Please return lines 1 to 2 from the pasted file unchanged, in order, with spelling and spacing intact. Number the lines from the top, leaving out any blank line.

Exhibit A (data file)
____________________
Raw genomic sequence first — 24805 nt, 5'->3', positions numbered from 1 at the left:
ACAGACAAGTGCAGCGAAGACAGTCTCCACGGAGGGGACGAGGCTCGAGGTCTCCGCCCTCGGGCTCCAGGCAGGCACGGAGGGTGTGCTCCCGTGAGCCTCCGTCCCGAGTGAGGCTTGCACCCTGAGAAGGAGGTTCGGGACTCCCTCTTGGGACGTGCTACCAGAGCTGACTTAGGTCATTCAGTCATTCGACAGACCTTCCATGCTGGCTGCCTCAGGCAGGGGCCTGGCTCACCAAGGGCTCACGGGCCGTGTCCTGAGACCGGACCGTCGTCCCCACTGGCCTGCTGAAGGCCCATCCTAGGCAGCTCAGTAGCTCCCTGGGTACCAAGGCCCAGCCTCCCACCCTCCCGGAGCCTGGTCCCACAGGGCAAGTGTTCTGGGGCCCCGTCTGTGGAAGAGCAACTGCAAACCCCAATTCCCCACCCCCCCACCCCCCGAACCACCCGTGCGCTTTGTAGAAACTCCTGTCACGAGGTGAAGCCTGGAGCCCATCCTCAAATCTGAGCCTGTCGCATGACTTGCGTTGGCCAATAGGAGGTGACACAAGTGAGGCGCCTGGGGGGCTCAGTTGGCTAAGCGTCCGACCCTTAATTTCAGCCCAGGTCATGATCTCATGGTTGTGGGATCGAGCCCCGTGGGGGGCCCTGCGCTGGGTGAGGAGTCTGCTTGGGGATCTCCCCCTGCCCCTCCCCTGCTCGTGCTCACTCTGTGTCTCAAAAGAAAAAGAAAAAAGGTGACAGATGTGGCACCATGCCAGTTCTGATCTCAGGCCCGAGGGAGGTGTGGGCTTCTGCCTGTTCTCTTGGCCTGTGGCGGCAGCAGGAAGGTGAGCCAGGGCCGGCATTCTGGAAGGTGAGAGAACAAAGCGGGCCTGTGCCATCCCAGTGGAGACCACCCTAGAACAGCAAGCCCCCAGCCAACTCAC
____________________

Raw genomic sequence first — 24805 nt, 5'->3', positions numbered from 1 at the left:
ACAGACAAGTGCAGCGAAGACAGTCTCCACGGAGGGGACGAGGCTCGAGGTCTCCGCCCTCGGGCTCCAGGCAGGCACGGAGGGTGTGCTCCCGTGAGCCTCCGTCCCGAGTGAGGCTTGCACCCTGAGAAGGAGGTTCGGGACTCCCTCTTGGGACGTGCTACCAGAGCTGACTTAGGTCATTCAGTCATTCGACAGACCTTCCATGCTGGCTGCCTCAGGCAGGGGCCTGGCTCACCAAGGGCTCACGGGCCGTGTCCTGAGACCGGACCGTCGTCCCCACTGGCCTGCTGAAGGCCCATCCTAGGCAGCTCAGTAGCTCCCTGGGTACCAAGGCCCAGCCTCCCACCCTCCCGGAGCCTGGTCCCACAGGGCAAGTGTTCTGGGGCCCCGTCTGTGGAAGAGCAACTGCAAACCCCAATTCCCCACCCCCCCACCCCCCGAACCACCCGTGCGCTTTGTAGAAACTCCTGTCACGAGGTGAAGCCTGGAGCCCATCCTCAAATCTGAGCCTGTCGCATGACTTGCGTTGGCCAATAGGAGGTGACACAAGTGAGGCGCCTGGGGGGCTCAGTTGGCTAAGCGTCCGACCCTTAATTTCAGCCCAGGTCATGATCTCATGGTTGTGGGATCGAGCCCCGTGGGGGGCCCTGCGCTGGGTGAGGAGTCTGCTTGGGGATCTCCCCCTGCCCCTCCCCTGCTCGTGCTCACTCTGTGTCTCAAAAGAAAAAGAAAAAAGGTGACAGATGTGGCACCATGCCAGTTCTGATCTCAGGCCCGAGGGAGGTGTGGGCTTCTGCCTGTTCTCTTGGCCTGTGGCGGCAGCAGGAAGGTGAGCCAGGGCCGGCATTCTGGAAGGTGAGAGAACAAAGCGGGCCTGTGCCATCCCAGTGGAGACCACCCTAGAACAGCAAGCCCCCAGCCAACTCAC